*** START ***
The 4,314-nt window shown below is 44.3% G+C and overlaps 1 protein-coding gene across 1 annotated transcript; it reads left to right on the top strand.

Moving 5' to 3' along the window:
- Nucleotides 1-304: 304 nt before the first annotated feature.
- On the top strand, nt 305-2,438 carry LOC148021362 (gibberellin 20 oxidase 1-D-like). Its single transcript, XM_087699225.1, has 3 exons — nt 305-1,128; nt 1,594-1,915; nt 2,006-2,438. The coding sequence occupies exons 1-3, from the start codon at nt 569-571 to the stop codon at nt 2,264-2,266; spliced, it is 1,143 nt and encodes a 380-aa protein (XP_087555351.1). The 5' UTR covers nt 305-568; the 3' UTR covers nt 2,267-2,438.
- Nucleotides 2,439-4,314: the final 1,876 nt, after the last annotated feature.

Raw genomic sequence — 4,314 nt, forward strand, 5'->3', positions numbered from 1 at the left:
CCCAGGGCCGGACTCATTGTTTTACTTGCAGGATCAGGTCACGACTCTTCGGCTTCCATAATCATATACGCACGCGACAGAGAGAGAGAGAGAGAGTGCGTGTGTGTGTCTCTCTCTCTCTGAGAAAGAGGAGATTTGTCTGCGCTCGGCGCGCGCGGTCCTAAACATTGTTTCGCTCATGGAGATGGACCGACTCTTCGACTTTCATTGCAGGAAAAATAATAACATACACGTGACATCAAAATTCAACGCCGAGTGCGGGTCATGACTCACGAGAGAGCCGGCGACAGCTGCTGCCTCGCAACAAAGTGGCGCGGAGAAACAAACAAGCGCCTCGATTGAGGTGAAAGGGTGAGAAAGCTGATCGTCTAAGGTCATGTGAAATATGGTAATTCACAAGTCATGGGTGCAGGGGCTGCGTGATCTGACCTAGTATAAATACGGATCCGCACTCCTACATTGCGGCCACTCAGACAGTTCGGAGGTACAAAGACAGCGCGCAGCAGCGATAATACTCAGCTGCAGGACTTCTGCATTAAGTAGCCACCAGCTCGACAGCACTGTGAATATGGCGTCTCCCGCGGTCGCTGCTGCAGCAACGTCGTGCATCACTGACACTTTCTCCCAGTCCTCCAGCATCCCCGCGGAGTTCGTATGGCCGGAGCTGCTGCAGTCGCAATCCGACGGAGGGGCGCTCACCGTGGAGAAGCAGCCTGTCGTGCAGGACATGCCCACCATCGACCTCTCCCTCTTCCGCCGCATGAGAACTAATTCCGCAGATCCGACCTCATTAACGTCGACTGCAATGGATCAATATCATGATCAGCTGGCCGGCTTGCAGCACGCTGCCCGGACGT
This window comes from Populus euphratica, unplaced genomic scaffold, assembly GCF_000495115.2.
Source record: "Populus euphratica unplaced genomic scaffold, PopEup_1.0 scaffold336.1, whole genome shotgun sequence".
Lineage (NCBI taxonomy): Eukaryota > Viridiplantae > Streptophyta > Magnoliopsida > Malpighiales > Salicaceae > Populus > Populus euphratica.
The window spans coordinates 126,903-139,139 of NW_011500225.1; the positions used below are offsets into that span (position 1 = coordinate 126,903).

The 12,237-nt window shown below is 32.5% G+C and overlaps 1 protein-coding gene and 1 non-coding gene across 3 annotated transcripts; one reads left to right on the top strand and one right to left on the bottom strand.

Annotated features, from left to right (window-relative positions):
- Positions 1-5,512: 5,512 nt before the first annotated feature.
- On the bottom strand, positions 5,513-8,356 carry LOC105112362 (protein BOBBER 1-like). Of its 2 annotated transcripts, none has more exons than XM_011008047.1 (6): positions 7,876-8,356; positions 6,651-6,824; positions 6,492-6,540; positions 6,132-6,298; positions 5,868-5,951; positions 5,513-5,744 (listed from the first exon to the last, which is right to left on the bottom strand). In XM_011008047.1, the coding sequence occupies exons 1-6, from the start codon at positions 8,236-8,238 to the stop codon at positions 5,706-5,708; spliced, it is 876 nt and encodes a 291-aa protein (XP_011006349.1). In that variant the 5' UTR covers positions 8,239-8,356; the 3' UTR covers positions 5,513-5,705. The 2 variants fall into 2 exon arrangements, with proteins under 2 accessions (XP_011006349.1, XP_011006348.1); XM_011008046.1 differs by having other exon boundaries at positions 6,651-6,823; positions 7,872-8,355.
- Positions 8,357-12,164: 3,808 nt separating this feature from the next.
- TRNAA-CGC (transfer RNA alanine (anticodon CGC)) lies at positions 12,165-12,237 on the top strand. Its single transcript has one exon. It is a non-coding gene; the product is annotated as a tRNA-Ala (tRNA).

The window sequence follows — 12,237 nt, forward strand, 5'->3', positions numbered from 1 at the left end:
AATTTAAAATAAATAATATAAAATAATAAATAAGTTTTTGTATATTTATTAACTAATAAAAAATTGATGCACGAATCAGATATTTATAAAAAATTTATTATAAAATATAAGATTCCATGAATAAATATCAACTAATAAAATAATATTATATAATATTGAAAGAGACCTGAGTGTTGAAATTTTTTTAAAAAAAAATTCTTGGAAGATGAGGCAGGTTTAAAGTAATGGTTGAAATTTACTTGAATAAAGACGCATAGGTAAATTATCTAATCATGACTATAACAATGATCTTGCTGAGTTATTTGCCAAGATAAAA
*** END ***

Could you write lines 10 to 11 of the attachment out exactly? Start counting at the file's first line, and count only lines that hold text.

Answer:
Lineage (NCBI taxonomy): Eukaryota > Viridiplantae > Streptophyta > Magnoliopsida > Malpighiales > Salicaceae > Populus > Populus euphratica.
The window spans coordinates 126,903-139,139 of NW_011500225.1; the positions used below are offsets into that span (position 1 = coordinate 126,903).